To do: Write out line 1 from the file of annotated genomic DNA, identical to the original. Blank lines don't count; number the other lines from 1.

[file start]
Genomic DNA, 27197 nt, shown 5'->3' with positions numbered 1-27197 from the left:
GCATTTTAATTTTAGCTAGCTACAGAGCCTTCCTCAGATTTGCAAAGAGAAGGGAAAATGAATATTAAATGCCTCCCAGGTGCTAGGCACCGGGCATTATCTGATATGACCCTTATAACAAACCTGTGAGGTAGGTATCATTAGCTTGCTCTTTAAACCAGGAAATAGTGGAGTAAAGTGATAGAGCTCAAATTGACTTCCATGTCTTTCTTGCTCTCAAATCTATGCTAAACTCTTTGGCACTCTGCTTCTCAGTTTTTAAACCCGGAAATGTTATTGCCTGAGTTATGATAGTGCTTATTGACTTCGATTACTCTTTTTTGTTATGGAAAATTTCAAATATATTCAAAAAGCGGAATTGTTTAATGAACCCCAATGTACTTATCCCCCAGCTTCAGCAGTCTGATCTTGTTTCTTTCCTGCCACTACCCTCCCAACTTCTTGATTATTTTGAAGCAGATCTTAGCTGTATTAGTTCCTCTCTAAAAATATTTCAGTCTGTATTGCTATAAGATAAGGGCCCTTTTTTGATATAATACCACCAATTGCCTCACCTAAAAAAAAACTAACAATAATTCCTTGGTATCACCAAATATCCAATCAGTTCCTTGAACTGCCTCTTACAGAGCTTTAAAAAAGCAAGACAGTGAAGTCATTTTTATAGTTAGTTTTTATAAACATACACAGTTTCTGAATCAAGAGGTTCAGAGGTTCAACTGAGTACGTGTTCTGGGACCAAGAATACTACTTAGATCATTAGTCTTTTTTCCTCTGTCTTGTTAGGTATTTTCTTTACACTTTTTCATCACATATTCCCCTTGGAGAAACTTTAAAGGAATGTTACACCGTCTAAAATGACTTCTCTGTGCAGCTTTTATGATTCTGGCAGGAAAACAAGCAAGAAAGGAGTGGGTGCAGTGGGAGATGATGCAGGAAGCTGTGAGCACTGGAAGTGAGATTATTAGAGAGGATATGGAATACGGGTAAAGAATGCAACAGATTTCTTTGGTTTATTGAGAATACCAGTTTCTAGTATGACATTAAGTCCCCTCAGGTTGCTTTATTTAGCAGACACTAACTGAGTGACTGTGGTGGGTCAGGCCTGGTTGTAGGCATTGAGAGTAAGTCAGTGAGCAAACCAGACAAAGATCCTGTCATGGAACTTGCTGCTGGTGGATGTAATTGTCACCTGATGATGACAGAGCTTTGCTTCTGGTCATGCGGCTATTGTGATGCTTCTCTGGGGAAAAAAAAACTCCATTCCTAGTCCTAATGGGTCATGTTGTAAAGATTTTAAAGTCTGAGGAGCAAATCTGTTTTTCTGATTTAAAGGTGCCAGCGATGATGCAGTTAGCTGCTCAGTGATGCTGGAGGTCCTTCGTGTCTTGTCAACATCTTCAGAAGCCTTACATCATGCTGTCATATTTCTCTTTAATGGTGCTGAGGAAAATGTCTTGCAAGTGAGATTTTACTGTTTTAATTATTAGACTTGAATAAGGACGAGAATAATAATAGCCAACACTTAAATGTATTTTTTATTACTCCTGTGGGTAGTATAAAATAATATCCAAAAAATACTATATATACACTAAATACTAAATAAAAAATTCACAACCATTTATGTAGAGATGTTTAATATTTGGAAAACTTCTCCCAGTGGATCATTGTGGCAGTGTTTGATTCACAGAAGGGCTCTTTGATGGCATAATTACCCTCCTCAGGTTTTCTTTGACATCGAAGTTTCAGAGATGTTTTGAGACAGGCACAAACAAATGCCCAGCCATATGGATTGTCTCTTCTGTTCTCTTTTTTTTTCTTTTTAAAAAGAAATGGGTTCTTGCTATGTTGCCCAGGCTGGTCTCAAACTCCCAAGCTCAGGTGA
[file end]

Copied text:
Genomic DNA, 27197 nt, shown 5'->3' with positions numbered 1-27197 from the left: